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Say DB has three tables: Customer, Order and Products. DAL layer could use just one class ( aka one data access logical component ) to perform CRUD operations on all three tables, or it could use three different classes (aka three different logical components):

1) Customer Data Access Logic Component
2) Order Data Access Logic Component
3) Products Data Access Logic Component

As far as I can tell, the only disadvantage of having three data access logical components ( thus having three classes ) is that BLL layer will need to instantiate(using reflection) three different class instances ( at DAL layer ) instead of just one?!

So what are some pros and cons of:
a) having three data access logical components?
b) having just one data access logical component?


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1 Answer 1

up vote 2 down vote accepted

Nearly all of the applications I have seen use separate classes per DB table. This is also the way code generators typically work. Some reasons for this are: 1. you only need to instantiate objects for those tables you need to access, which has a smaller memory footprint (imagine a DB with 100 tables). 2. Code is more modular so that smaller pieces may be edited by different developers simultaneously.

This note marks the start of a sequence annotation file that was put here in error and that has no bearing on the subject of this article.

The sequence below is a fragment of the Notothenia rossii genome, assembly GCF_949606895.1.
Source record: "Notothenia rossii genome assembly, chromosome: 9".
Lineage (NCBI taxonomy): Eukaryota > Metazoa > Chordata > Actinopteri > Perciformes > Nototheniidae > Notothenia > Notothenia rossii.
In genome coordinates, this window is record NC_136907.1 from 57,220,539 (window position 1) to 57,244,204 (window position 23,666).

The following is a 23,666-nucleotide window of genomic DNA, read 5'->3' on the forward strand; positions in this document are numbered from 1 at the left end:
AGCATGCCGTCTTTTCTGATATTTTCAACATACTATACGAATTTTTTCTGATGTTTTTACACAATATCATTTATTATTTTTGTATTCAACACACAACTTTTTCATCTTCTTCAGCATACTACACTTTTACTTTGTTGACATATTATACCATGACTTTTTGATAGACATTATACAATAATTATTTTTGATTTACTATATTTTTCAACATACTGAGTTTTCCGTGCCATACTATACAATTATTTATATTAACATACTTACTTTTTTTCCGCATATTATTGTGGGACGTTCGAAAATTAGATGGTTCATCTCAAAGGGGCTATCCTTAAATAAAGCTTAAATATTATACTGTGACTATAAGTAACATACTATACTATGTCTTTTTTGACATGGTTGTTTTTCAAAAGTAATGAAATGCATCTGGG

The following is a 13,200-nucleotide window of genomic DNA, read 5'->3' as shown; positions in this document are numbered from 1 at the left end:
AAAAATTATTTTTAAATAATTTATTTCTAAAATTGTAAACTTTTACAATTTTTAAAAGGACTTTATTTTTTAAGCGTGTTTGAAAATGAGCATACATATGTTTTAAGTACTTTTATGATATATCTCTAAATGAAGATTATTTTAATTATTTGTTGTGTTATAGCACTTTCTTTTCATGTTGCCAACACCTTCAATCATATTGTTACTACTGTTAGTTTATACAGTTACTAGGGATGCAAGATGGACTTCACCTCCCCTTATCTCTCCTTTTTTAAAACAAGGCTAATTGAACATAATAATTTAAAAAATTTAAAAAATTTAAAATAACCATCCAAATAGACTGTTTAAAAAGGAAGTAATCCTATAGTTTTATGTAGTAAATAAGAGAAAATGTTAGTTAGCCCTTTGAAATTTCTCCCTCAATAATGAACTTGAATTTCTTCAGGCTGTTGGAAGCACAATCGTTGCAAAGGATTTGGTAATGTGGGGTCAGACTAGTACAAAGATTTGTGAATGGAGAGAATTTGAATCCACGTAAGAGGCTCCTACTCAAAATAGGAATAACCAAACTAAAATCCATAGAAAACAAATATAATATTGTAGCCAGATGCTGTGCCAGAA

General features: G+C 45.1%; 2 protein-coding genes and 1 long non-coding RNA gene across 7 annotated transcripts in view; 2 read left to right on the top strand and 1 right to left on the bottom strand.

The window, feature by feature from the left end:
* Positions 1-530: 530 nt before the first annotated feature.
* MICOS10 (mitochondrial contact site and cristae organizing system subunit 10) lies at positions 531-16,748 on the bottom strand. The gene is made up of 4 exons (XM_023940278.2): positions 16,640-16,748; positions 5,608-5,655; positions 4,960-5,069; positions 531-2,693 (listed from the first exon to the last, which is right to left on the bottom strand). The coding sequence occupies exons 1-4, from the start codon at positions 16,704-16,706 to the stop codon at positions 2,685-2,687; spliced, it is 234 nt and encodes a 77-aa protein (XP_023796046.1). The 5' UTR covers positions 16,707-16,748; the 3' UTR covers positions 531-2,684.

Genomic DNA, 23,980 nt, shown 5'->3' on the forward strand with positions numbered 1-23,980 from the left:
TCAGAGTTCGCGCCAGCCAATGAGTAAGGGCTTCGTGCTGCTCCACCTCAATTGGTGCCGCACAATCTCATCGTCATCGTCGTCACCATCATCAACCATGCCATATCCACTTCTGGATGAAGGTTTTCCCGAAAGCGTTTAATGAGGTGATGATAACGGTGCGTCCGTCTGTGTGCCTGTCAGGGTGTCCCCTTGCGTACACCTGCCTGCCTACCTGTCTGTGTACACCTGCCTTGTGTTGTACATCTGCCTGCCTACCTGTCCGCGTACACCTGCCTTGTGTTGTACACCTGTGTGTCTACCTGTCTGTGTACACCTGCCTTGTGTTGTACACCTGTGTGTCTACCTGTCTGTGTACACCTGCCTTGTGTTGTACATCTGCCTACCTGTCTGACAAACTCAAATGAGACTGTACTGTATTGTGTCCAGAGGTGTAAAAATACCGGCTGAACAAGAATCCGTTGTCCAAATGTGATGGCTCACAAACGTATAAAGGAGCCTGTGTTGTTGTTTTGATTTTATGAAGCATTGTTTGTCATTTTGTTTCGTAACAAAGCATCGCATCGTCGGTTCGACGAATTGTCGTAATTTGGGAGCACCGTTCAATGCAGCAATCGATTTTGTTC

Perhaps an advantage of having just one object is that less instantiations calls are required, but this is probably a negligible advantage for most applications, leading me to believe that the modular approach is usually better.

Lastly, you shouldn't need reflection unless you don't know in advance the names of your DB classes.

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"you shouldn't need reflection unless you don't know in advance the names of your DB classes." I assume you do need reflection if you have multiple providers?! – SourceC Oct 5 '09 at 20:51

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